“I believe we should have these sites,” said Mayor Ed Murray, who will be visiting safe consumption sites in Vancouver, BC this week. There is currently no operating safe consumption site in the U.S. and task force members acknowledged there would be legal challenges to overcome. Continue reading
- The 2015 Pride Lives walkers got drenched in 2015’s soggy November event. This year, the event is being held on what should be a much nicer September Saturday (Image: Pride Lives)
In 2002, Judd Shapiro attempted suicide. Now he looks at what he’s achieved since then including starting a nonprofit called Pride Lives to get resources to help those considering suicide.
“Life has changed for me so drastically in ways that I never thought were even possible,” Shapiro said. “If I had succeeded and ended my life then, I wouldn’t have experienced so many things.”
Shapiro moved to Seattle in 2014. When he got here, he heard about people in the LGBTQ community as well as in other cities who had recently committed suicide.
He noticed when that happened, the community would remember the person with a memorial or moment of silence at a bar, but then would go back to their lives. Continue reading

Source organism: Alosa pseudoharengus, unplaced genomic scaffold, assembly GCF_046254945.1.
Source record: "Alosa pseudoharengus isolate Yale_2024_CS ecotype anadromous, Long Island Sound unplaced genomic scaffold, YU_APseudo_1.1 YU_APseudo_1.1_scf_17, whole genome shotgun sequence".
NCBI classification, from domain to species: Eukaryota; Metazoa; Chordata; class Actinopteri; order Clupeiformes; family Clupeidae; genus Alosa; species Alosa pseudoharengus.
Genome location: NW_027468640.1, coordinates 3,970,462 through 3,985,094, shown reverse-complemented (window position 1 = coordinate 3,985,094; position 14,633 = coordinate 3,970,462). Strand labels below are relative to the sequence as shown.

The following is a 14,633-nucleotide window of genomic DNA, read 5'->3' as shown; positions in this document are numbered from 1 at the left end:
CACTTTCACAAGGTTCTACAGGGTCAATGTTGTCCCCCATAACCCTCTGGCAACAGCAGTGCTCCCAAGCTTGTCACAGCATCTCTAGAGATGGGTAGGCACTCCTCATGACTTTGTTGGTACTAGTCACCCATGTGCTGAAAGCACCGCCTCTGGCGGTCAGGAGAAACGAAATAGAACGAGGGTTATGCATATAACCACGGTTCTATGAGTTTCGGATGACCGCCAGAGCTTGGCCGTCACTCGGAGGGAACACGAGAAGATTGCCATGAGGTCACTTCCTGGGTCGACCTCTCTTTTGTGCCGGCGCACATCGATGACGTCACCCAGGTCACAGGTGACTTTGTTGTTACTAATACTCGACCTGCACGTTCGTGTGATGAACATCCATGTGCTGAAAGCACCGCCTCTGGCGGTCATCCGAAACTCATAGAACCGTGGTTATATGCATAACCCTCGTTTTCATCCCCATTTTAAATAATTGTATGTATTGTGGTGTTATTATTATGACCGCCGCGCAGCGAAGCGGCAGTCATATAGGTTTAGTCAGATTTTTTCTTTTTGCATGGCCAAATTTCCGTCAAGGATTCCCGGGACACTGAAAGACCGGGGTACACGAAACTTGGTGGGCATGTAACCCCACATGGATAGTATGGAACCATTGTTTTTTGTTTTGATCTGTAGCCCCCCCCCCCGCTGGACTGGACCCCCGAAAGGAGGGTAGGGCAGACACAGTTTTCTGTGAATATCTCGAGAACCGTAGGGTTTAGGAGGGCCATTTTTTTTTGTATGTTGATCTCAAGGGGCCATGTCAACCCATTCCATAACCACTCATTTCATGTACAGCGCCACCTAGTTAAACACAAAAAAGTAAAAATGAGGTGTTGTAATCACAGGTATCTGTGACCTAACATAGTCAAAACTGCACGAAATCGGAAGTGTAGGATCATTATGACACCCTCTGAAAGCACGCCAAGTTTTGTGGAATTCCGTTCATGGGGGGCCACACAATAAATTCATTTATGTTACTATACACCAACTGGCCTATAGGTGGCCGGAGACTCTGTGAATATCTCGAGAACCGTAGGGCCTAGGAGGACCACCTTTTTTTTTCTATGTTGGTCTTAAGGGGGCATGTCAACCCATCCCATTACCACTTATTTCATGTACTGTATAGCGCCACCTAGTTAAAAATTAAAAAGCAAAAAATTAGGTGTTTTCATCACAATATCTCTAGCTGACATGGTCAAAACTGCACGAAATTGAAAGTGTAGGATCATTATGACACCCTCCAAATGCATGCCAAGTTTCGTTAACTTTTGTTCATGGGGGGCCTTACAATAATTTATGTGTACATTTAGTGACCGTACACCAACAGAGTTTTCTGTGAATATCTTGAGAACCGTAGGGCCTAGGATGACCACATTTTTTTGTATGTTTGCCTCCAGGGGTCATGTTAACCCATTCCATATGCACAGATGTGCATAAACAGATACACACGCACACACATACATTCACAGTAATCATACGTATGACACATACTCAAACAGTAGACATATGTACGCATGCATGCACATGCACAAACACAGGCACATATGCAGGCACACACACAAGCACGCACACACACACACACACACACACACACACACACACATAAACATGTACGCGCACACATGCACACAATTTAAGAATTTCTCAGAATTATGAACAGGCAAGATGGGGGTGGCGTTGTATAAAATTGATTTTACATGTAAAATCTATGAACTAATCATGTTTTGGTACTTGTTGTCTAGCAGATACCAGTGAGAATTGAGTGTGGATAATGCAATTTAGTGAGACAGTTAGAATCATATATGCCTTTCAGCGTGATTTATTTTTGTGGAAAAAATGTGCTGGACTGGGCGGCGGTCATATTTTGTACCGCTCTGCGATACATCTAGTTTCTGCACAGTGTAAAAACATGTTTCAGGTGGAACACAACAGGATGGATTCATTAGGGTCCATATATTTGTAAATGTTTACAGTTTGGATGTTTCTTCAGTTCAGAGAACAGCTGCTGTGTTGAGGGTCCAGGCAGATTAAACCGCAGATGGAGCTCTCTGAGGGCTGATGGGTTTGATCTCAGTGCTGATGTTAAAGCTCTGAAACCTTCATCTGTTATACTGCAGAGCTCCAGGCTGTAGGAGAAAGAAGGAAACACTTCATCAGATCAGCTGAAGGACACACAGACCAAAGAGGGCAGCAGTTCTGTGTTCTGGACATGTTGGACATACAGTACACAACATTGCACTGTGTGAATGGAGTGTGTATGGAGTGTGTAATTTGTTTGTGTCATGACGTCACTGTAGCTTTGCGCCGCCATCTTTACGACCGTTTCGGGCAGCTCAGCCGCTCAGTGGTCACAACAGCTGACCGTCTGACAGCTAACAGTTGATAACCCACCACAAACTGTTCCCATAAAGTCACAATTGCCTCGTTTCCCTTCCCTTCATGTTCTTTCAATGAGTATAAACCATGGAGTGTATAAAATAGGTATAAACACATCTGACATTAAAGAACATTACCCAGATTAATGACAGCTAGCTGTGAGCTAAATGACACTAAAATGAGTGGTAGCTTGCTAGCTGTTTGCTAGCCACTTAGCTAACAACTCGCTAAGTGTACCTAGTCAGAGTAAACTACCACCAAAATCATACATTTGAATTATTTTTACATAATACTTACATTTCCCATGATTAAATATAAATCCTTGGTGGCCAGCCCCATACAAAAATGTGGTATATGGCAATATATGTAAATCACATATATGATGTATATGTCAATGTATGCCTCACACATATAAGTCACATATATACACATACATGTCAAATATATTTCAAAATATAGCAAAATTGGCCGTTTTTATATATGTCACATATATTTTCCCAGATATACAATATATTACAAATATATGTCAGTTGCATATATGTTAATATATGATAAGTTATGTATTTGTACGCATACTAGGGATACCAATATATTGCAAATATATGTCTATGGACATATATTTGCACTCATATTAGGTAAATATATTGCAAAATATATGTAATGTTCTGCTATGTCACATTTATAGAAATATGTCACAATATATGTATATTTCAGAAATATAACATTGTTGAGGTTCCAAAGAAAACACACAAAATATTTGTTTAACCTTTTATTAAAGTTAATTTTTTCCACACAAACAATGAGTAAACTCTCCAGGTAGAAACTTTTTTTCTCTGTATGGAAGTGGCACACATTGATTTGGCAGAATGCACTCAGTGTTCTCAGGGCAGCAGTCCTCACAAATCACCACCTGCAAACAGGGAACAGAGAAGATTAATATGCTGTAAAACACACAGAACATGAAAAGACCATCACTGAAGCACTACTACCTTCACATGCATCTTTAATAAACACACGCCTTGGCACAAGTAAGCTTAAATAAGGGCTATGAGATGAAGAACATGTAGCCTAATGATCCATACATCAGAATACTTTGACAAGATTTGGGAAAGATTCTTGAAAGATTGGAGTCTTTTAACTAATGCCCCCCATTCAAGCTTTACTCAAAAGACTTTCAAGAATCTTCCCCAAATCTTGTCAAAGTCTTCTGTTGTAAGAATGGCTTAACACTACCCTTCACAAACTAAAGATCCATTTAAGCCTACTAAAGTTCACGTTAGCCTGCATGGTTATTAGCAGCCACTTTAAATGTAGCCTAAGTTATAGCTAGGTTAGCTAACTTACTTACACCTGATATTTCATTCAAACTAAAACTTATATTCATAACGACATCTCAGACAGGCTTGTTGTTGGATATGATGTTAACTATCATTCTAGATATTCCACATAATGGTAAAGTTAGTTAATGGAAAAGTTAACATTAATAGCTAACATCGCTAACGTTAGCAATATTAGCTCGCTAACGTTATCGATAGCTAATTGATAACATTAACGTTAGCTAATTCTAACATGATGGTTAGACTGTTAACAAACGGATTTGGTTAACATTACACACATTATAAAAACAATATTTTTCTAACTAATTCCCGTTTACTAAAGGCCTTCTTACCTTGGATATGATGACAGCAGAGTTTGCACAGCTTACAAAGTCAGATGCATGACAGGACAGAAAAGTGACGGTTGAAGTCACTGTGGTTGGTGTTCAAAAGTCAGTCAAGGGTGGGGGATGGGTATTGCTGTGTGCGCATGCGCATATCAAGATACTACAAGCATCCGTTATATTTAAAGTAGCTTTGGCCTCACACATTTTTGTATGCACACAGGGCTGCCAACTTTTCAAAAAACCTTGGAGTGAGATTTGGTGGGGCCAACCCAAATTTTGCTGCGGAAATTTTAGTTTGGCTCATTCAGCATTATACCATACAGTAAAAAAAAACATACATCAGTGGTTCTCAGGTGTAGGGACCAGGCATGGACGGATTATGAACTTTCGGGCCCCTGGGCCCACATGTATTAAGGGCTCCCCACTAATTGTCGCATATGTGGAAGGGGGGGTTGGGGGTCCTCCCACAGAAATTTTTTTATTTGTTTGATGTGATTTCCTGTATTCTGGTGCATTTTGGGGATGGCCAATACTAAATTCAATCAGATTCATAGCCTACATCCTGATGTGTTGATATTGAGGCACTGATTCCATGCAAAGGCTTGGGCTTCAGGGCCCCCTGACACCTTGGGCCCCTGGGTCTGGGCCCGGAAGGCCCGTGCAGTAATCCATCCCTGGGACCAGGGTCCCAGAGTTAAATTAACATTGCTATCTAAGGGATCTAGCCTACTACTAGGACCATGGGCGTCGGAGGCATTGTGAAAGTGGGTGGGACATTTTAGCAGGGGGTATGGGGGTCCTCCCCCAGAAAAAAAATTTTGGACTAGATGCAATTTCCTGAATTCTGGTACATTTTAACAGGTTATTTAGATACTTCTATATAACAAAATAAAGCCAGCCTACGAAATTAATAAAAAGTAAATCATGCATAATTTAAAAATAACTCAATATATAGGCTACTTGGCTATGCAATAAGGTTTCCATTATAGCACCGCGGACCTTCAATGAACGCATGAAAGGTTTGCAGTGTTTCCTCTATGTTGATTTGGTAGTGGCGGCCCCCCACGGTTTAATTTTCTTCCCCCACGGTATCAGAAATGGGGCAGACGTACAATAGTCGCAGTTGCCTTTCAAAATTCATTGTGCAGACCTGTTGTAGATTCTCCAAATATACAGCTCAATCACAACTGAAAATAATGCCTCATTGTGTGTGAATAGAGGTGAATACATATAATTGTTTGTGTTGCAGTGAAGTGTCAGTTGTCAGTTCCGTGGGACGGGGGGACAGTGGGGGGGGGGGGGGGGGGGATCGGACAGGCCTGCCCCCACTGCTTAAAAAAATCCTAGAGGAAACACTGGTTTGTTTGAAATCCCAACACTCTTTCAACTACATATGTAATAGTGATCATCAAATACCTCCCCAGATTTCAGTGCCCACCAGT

- Urban Float Kirkland. (Images: Urban Float)
If a counterbalance exists to Capitol Hill’s abundance of bars and restaurants, sensory deprivation therapy might be it. The neighborhood’s first flotation therapy pods are landing at the intersection of 12th, E Union and Madison as Urban Float plans to open its fifth location in the Viva Capitol Hill building.
The long wedge-shaped retail space had previously been marketed as a showcase opportunity for a bar or restaurant with at least one big project backing out after making plans for the giant wedge-shaped space.
Urban Float founder Joe Beaudry said an open date has not been set although posters for the business recently went up on Viva’s windows. “After some review and customer feedback it was made apparent that Capitol Hill with its dense demographic was a perfect location for us to expand,” Beaudry said. Continue reading